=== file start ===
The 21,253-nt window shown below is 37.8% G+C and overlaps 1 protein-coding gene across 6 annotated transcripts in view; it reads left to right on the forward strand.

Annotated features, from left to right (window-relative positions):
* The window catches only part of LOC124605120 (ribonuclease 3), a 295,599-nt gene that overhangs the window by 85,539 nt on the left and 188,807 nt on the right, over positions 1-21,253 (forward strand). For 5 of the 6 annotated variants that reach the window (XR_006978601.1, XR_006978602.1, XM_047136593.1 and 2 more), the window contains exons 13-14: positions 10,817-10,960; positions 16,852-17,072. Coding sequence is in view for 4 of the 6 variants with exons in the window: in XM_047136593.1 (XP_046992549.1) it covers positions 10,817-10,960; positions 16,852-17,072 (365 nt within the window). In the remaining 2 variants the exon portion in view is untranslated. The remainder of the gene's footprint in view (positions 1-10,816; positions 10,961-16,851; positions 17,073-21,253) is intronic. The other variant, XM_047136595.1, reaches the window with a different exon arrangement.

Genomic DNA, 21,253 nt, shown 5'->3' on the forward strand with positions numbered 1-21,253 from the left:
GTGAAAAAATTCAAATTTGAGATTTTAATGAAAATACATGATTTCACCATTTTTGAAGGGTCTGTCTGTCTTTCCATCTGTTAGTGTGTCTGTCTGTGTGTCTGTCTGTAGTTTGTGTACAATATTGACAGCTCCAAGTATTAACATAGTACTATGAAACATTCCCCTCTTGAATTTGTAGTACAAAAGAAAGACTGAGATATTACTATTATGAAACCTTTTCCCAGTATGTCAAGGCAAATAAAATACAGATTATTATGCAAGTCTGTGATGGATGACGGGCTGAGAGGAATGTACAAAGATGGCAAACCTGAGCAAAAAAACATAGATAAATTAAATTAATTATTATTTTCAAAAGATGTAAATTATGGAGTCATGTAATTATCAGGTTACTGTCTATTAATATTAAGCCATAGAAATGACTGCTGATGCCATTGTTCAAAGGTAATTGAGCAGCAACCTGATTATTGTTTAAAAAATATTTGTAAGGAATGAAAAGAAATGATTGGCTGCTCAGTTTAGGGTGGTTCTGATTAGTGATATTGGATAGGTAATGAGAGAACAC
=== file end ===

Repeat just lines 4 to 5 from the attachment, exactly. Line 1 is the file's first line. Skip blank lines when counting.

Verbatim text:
Genomic DNA, 21,253 nt, shown 5'->3' on the forward strand with positions numbered 1-21,253 from the left:
GTGAAAAAATTCAAATTTGAGATTTTAATGAAAATACATGATTTCACCATTTTTGAAGGGTCTGTCTGTCTTTCCATCTGTTAGTGTGTCTGTCTGTGTGTCTGTCTGTAGTTTGTGTACAATATTGACAGCTCCAAGTATTAACATAGTACTATGAAACATTCCCCTCTTGAATTTGTAGTACAAAAGAAAGACTGAGATATTACTATTATGAAACCTTTTCCCAGTATGTCAAGGCAAATAAAATACAGATTATTATGCAAGTCTGTGATGGATGACGGGCTGAGAGGAATGTACAAAGATGGCAAACCTGAGCAAAAAAACATAGATAAATTAAATTAATTATTATTTTCAAAAGATGTAAATTATGGAGTCATGTAATTATCAGGTTACTGTCTATTAATATTAAGCCATAGAAATGACTGCTGATGCCATTGTTCAAAGGTAATTGAGCAGCAACCTGATTATTGTTTAAAAAATATTTGTAAGGAATGAAAAGAAATGATTGGCTGCTCAGTTTAGGGTGGTTCTGATTAGTGATATTGGATAGGTAATGAGAGAACAC